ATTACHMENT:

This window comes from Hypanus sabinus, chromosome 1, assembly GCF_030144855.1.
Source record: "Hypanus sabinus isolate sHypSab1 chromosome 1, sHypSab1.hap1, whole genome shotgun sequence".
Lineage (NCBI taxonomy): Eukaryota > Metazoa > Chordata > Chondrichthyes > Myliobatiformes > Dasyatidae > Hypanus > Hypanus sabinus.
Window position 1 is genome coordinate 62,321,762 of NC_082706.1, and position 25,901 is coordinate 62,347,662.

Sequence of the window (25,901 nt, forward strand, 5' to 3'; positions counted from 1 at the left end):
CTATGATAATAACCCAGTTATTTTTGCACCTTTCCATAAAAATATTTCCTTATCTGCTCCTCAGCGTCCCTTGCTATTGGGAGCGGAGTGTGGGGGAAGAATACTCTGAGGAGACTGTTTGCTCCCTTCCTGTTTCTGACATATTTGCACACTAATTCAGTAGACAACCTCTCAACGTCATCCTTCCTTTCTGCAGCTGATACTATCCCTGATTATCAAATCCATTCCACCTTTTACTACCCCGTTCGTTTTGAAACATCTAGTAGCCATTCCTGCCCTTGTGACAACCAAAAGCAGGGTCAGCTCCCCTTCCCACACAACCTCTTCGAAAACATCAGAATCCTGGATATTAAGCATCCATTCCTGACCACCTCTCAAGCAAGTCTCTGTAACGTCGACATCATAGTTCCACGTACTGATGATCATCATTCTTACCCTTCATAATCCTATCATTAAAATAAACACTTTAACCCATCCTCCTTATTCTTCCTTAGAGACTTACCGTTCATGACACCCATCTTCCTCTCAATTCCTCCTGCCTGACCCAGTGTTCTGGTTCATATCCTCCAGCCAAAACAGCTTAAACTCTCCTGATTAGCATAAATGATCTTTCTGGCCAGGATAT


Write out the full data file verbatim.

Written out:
This window comes from Hypanus sabinus, chromosome 1, assembly GCF_030144855.1.
Source record: "Hypanus sabinus isolate sHypSab1 chromosome 1, sHypSab1.hap1, whole genome shotgun sequence".
Lineage (NCBI taxonomy): Eukaryota > Metazoa > Chordata > Chondrichthyes > Myliobatiformes > Dasyatidae > Hypanus > Hypanus sabinus.
Window position 1 is genome coordinate 62,321,762 of NC_082706.1, and position 25,901 is coordinate 62,347,662.

Sequence of the window (25,901 nt, forward strand, 5' to 3'; positions counted from 1 at the left end):
CTATGATAATAACCCAGTTATTTTTGCACCTTTCCATAAAAATATTTCCTTATCTGCTCCTCAGCGTCCCTTGCTATTGGGAGCGGAGTGTGGGGGAAGAATACTCTGAGGAGACTGTTTGCTCCCTTCCTGTTTCTGACATATTTGCACACTAATTCAGTAGACAACCTCTCAACGTCATCCTTCCTTTCTGCAGCTGATACTATCCCTGATTATCAAATCCATTCCACCTTTTACTACCCCGTTCGTTTTGAAACATCTAGTAGCCATTCCTGCCCTTGTGACAACCAAAAGCAGGGTCAGCTCCCCTTCCCACACAACCTCTTCGAAAACATCAGAATCCTGGATATTAAGCATCCATTCCTGACCACCTCTCAAGCAAGTCTCTGTAACGTCGACATCATAGTTCCACGTACTGATGATCATCATTCTTACCCTTCATAATCCTATCATTAAAATAAACACTTTAACCCATCCTCCTTATTCTTCCTTAGAGACTTACCGTTCATGACACCCATCTTCCTCTCAATTCCTCCTGCCTGACCCAGTGTTCTGGTTCATATCCTCCAGCCAAAACAGCTTAAACTCTCCTGATTAGCATAAATGATCTTTCTGGCCAGGATAT